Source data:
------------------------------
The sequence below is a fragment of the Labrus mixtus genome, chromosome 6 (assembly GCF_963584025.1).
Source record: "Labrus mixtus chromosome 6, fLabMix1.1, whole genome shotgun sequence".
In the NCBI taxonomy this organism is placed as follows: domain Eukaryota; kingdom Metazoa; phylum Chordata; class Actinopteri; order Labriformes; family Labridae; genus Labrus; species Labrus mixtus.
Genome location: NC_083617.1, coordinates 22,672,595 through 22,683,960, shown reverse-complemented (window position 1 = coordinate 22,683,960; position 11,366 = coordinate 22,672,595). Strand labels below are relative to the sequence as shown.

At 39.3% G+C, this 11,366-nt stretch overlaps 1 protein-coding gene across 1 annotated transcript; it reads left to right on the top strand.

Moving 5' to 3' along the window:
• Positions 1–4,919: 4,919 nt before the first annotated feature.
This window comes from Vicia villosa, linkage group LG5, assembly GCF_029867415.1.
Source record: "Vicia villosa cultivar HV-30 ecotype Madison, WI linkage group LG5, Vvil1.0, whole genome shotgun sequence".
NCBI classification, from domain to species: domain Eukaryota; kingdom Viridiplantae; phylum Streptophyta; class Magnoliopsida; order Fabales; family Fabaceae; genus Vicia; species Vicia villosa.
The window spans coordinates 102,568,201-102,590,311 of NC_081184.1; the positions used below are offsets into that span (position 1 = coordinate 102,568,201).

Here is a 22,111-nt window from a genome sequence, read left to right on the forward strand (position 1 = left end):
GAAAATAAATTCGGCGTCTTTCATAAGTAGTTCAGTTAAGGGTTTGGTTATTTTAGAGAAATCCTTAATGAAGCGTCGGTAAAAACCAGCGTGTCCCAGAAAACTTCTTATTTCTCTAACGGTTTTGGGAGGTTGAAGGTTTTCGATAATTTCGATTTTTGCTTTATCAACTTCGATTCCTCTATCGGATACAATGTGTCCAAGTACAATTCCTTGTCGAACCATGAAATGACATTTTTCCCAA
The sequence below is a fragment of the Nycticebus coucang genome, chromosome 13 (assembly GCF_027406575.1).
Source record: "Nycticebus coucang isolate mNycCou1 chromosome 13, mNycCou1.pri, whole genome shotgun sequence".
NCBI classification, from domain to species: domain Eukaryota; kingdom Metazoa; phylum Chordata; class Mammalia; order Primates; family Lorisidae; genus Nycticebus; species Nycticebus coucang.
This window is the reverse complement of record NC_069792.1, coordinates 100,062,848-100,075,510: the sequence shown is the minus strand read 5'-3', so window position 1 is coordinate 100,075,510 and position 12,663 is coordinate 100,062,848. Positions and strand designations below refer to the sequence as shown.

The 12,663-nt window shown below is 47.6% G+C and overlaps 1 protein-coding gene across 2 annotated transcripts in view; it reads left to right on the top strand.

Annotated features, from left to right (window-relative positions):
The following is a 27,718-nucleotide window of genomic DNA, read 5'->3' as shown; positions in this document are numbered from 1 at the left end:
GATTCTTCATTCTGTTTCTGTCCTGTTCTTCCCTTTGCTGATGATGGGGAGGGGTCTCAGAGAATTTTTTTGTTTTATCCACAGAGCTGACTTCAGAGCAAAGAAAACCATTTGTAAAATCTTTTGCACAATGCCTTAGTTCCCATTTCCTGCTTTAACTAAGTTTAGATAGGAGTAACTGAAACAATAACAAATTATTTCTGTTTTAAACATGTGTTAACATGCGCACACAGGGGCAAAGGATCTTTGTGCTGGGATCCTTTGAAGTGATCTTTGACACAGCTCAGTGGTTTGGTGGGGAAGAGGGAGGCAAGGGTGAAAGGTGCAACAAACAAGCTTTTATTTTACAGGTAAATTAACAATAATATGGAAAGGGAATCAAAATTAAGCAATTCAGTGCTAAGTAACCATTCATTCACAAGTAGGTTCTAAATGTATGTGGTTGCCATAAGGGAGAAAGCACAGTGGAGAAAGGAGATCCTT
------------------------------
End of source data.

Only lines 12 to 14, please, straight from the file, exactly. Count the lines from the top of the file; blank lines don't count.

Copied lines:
Here is a 22,111-nt window from a genome sequence, read left to right on the forward strand (position 1 = left end):
GAAAATAAATTCGGCGTCTTTCATAAGTAGTTCAGTTAAGGGTTTGGTTATTTTAGAGAAATCCTTAATGAAGCGTCGGTAAAAACCAGCGTGTCCCAGAAAACTTCTTATTTCTCTAACGGTTTTGGGAGGTTGAAGGTTTTCGATAATTTCGATTTTTGCTTTATCAACTTCGATTCCTCTATCGGATACAATGTGTCCAAGTACAATTCCTTGTCGAACCATGAAATGACATTTTTCCCAA
The sequence below is a fragment of the Nycticebus coucang genome, chromosome 13 (assembly GCF_027406575.1).